Vector calculus identities
Part of a series of articles about  
Calculus  



Specialized 

The following identities are important in vector calculus:
Operator notations
Gradient
In the threedimensional Cartesian coordinate system, the gradient of some function is given by:
where i, j, k are the standard unit vectors.
The gradient of a tensor field, , of order n, is generally written as
and is a tensor field of order n + 1. In particular, if the tensor field has order 0 (i.e. a scalar), , the resulting gradient,
is a vector field.
Divergence
In threedimensional Cartesian coordinates, the divergence of a continuously differentiable vector field is defined as the scalarvalued function:
The divergence of a tensor field, , of nonzero order n, is generally written as
and is a contraction to a tensor field of order n − 1. Specifically, the divergence of a vector is a scalar. The divergence of a higher order tensor field may be found by decomposing the tensor field into a sum of outer products, thereby allowing the use of the identity,
where is the directional derivative in the direction of multiplied by its magnitude. Specifically, for the outer product of two vectors,
Curl
In Cartesian coordinates, for :
 curl() =
where i, j, and k are the unit vectors for the x, y, and zaxes, respectively.
For a 3dimensional vector field , curl is also a 3dimensional vector field, generally written as:
or in Einstein notation as:
where ε is the LeviCivita symbol.
Laplacian
In Cartesian coordinates, the Laplacian of a function is
For a tensor field, , the laplacian is generally written as:
and is a tensor field of the same order.
Special notations
In Feynman subscript notation,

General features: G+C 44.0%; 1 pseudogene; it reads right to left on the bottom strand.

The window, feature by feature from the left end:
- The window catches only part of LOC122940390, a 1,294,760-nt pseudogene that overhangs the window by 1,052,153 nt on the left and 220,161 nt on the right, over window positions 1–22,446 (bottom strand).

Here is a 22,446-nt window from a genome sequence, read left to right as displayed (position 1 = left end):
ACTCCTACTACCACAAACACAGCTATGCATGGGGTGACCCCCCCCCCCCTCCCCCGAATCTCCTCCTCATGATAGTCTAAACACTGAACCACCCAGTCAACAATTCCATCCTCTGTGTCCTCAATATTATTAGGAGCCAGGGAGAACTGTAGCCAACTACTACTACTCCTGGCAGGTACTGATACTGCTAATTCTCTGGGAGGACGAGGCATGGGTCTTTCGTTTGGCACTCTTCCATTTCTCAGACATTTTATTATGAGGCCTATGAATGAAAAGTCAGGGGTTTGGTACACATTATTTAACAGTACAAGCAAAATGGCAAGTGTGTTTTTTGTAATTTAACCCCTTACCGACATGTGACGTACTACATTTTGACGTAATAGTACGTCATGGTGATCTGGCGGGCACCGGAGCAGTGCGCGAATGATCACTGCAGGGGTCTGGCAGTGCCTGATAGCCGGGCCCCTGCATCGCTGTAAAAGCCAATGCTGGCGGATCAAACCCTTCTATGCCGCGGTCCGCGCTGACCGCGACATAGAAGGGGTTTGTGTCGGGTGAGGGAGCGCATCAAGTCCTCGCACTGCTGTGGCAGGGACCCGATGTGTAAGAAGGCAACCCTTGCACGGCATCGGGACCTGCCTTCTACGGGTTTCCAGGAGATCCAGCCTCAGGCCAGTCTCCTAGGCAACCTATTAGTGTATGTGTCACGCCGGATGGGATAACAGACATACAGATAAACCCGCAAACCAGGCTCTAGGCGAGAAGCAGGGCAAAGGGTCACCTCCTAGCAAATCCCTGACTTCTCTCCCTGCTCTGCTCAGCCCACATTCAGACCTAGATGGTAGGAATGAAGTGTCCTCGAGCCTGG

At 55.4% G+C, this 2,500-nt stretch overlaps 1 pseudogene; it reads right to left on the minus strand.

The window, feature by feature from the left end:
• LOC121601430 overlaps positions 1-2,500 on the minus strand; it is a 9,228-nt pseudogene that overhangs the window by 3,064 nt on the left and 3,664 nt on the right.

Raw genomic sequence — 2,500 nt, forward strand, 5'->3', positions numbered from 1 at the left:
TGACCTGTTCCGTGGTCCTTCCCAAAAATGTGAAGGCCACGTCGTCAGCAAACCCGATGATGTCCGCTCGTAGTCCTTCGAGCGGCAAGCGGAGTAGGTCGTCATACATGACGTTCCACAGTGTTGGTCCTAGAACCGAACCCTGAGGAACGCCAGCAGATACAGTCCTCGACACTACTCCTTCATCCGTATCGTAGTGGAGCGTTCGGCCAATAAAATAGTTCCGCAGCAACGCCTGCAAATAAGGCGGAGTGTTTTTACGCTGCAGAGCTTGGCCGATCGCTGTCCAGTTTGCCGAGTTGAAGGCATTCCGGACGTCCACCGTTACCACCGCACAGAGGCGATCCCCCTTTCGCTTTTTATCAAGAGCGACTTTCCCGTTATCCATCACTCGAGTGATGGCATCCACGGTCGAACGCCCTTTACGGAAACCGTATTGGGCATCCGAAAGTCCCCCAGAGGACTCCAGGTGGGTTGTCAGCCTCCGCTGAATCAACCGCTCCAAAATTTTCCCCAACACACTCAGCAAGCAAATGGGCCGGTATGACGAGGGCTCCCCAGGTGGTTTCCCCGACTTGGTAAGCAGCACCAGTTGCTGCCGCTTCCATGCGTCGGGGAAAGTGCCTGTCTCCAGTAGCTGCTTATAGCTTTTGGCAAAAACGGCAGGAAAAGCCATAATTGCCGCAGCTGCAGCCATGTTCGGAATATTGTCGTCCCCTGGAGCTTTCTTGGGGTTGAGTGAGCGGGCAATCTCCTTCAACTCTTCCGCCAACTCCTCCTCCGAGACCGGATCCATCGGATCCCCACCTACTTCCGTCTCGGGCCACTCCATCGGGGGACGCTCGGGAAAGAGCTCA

where the notation ∇_{B} means the subscripted gradient operates on only the factor B.^{[1]}^{[2]}
A less general but similar idea is used in geometric algebra where the socalled Hestenes overdot notation is employed.^{[3]} The above identity is then expressed as:
where overdots define the scope of the vector derivative. The dotted vector, in this case B, is differentiated, while the (undotted) A is held constant.
For the remainder of this article, Feynman subscript notation will be used where appropriate.
Properties
Distributive properties
Product rule for the gradient
The gradient of the product of two scalar fields and follows the same form as the product rule in single variable calculus.
Product of a scalar and a vector
Quotient rule
Chain rule
Vector dot product
where J_{A} denotes the Jacobian of A.
Alternatively, using Feynman subscript notation,
As a special case, when A = B,
Vector cross product
Second derivatives
Curl of the gradient
The curl of the gradient of any twicedifferentiable scalar field is always the zero vector:
Divergence of the curl
The divergence of the curl of any vector field A is always zero:
Divergence of the gradient
The Laplacian of a scalar field is defined as the divergence of the gradient:
Note that the result is a scalar quantity.
Curl of the curl
Here,∇^{2} is the vector Laplacian operating on the vector field A.
Summary of important identities
Addition and multiplication
Differentiation
Gradient
Divergence
Curl
Second derivatives
Third derivatives
Integration
Below, the curly symbol ∂ means "boundary of".
Surface–volume integrals
In the following surface–volume integral theorems, V denotes a 3d volume with a corresponding 2d boundary S = ∂V (a closed surface):
Curve–surface integrals
In the following curve–surface integral theorems, S denotes a 2d open surface with a corresponding 1d boundary C = ∂S (a closed curve):
Integration around a closed curve in the clockwise sense is the negative of the same line integral in the counterclockwise sense (analogous to interchanging the limits in a definite integral):
See also
 Exterior derivative
 Vector calculus
 Del in cylindrical and spherical coordinates
 Comparison of vector algebra and geometric algebra
References
 ↑ Feynman, R. P.; Leighton, R. B.; Sands, M. (1964). The Feynman Lecture on Physics. AddisonWesley. Vol II, p. 27–4. ISBN 0805390499.
 ↑ Kholmetskii, A. L.; Missevitch, O. V. (2005). "The Faraday induction law in relativity theory". arXiv:physics/0504223 [physics.classph].
 ↑ Doran, C.; Lasenby, A. (2003). Geometric algebra for physicists. Cambridge University Press. p. 169. ISBN 9780521715959.
Further reading
 Balanis, Constantine A. Advanced Engineering Electromagnetics. ISBN 0471621943.
 Schey, H. M. (1997). Div Grad Curl and all that: An informal text on vector calculus. W. W. Norton & Company. ISBN 0393969975.
 Griffiths, David J. (1999). Introduction to Electrodynamics. Prentice Hall. ISBN 013805326X.